Monday, July 26, 2010


I’ve been on many plant-collecting field trips with my friend, Victoria, who is a botanist, and most of them took place during the hottest part of summer. My grandson, Martin, also accompanied us on all of the trips and was delighted to have his own small spade to dig in the hard-baked soil and unearth weed specimens during July and August. Most of the time, Vickie was in pursuit of Eupatorium, a dirty white flowered weed (my description) that is her field of expertise in the world of botany. On one trip I was delighted to discover a member of the Asteraceae family of the genus Eupatoriadelphus commonly called Joe Pye weed, which has beautiful lavender florescence and can be used as an ornamental. The weed also has healing properties. It used to be in genus Eupatorium, Victoria says.

Yesterday, as we rounded a curve just off Highway 41, I spied this amazing Joe Pye weed, blooming at the edge of a wood near our cottage. “Hay la ba,” I cried in Cajun dialect, “it’s dat purple flower I like so much.” The sight was quickly photographed with the cell phone, and I hope it loses none of the beauty we attempted to capture through an iPhone!

Joe Pye was a Mohican Indian healer who practiced alternative healing during colonial times, using a concoction derived from the plant to cure typhus fever. The weed is often called gravel weed or kidney root, and Indian tribes, who are known for using many grasses and plants to heal illnesses, used it to wash wounds and to prevent infection. Joe Pye weed is still used by those who believe in the efficacy of herbals in healing infections. Joe Pye weed teas are often brewed to use as a diuretic to treat kidney stones and to treat rheumatism and gout.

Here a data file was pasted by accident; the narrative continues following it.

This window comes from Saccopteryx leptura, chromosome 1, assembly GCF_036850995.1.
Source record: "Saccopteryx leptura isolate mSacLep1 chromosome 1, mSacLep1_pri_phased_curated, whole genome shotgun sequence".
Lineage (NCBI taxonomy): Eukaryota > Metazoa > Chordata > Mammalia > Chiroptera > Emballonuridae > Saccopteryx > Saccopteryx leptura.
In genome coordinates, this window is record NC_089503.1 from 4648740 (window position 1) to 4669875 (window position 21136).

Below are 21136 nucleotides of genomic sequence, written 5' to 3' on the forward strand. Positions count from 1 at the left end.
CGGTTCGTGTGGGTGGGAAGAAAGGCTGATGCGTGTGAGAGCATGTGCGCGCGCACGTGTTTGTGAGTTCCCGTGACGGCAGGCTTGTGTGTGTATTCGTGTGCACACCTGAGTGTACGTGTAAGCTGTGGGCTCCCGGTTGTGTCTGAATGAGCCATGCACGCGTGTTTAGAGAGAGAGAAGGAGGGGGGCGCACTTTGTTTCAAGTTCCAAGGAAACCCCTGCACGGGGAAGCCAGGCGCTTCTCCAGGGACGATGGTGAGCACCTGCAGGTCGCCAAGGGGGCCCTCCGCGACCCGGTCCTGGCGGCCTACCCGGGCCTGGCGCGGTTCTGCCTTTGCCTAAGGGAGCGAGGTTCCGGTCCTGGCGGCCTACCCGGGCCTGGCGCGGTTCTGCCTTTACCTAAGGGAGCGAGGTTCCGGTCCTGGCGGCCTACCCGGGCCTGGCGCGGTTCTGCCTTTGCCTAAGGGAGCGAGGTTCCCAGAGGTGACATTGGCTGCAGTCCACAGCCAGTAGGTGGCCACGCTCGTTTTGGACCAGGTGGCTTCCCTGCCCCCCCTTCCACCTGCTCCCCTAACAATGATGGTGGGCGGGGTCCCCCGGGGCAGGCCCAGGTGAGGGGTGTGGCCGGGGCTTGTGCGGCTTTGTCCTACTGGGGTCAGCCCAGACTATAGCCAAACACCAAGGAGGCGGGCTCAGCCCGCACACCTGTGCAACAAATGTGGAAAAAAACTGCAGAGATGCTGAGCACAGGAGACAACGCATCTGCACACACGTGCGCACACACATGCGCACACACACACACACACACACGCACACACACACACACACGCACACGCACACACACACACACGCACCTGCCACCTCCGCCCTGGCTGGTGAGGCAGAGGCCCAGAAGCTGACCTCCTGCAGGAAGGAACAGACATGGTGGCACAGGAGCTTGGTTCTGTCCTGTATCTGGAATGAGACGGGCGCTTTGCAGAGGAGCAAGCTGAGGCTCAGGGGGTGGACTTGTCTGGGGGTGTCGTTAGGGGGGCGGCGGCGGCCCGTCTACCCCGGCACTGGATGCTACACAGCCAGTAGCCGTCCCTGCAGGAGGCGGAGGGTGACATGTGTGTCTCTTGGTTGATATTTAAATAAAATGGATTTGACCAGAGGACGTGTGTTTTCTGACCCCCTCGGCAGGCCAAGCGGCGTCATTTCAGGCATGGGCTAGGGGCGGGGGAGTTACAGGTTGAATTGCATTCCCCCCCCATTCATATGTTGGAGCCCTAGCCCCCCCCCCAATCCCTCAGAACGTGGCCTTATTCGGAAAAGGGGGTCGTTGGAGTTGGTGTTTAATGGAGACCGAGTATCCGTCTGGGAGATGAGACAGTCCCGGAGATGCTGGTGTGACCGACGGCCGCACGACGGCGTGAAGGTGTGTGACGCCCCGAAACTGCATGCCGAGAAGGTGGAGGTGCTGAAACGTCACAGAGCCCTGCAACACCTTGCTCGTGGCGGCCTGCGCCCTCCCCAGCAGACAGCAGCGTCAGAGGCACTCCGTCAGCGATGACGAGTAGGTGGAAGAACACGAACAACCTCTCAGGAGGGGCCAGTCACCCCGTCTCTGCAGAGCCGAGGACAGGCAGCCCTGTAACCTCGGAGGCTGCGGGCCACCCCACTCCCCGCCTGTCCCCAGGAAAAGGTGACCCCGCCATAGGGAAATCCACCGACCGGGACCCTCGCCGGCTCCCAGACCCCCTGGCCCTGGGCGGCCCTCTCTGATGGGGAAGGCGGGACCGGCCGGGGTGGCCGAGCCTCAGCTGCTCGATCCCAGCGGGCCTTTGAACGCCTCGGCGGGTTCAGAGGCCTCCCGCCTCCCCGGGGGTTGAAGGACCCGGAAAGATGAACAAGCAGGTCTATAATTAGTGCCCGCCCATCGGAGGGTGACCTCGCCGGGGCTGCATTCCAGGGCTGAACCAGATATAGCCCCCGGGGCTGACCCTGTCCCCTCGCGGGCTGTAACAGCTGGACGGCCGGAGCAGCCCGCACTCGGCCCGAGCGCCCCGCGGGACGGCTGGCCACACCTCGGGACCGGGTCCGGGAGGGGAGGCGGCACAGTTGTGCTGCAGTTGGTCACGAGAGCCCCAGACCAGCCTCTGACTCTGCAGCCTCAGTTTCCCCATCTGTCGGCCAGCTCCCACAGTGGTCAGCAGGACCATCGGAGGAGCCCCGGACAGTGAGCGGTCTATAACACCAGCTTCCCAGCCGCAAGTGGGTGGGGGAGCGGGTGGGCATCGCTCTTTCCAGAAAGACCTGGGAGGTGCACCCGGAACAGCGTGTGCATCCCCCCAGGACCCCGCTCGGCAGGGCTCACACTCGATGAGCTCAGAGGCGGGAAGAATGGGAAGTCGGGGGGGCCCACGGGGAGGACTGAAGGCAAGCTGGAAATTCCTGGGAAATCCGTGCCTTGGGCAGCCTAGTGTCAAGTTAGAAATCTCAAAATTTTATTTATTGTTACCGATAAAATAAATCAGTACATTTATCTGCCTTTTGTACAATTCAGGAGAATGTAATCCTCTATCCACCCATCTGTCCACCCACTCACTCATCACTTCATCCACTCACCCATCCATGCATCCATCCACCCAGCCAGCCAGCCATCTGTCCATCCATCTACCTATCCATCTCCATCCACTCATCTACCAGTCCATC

I’d venture a guess that the weed was used by traiteurs in performing miraculous healings during the 18th century in Louisiana. I included some of the healings that traiteurs accomplish with weeds and grasses in my book, MARTIN’S QUEST, a young adult book about a grandmother traiteur and her grandson, who also practices alternative healing. In the book, the traiteurs practice alternative medicine in a contemporary setting.

The Joe Pye weed that we photographed was covered with small, silver spotted skippers, probably male, who were perched on the purple flowers, one of their favorite-colored flowers. Their wings are brown/black, and the forewing has transparent gold spots; the underside of the wing has a metallic silver band. The sight of both flower and skippers lent beauty to a hot summer day on the Cumberland Plateau. I’m told that Joe Pye weed is a plant that will last until the first frost, so we have time to photograph it with a real camera. Apologies to Steve Jobs. But the iPhone was only a 3G.
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